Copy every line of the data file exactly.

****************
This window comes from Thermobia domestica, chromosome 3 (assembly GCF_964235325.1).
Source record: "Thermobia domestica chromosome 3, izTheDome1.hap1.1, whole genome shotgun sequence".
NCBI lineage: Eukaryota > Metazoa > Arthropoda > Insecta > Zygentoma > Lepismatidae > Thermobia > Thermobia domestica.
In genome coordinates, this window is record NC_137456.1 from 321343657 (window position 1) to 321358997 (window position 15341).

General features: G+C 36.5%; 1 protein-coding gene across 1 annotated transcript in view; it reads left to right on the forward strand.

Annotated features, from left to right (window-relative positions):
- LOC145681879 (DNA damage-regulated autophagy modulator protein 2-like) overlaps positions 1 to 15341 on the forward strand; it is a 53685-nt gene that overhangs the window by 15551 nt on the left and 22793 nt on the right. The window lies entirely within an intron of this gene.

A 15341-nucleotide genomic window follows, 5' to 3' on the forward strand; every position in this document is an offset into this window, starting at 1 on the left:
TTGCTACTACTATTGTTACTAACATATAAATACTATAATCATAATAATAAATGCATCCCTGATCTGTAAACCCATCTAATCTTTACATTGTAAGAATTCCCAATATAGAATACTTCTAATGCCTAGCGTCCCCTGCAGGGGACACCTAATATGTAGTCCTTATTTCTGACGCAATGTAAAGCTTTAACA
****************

This window comes from Thermobia domestica, chromosome 3 (assembly GCF_964235325.1).
Source record: "Thermobia domestica chromosome 3, izTheDome1.hap1.1, whole genome shotgun sequence".
NCBI lineage: Eukaryota > Metazoa > Arthropoda > Insecta > Zygentoma > Lepismatidae > Thermobia > Thermobia domestica.
In genome coordinates, this window is record NC_137456.1 from 321343657 (window position 1) to 321358997 (window position 15341).

General features: G+C 36.5%; 1 protein-coding gene across 1 annotated transcript in view; it reads left to right on the forward strand.

Annotated features, from left to right (window-relative positions):
- LOC145681879 (DNA damage-regulated autophagy modulator protein 2-like) overlaps positions 1 to 15341 on the forward strand; it is a 53685-nt gene that overhangs the window by 15551 nt on the left and 22793 nt on the right. The window lies entirely within an intron of this gene.

A 15341-nucleotide genomic window follows, 5' to 3' on the forward strand; every position in this document is an offset into this window, starting at 1 on the left:
TTGCTACTACTATTGTTACTAACATATAAATACTATAATCATAATAATAAATGCATCCCTGATCTGTAAACCCATCTAATCTTTACATTGTAAGAATTCCCAATATAGAATACTTCTAATGCCTAGCGTCCCCTGCAGGGGACACCTAATATGTAGTCCTTATTTCTGACGCAATGTAAAGCTTTAACA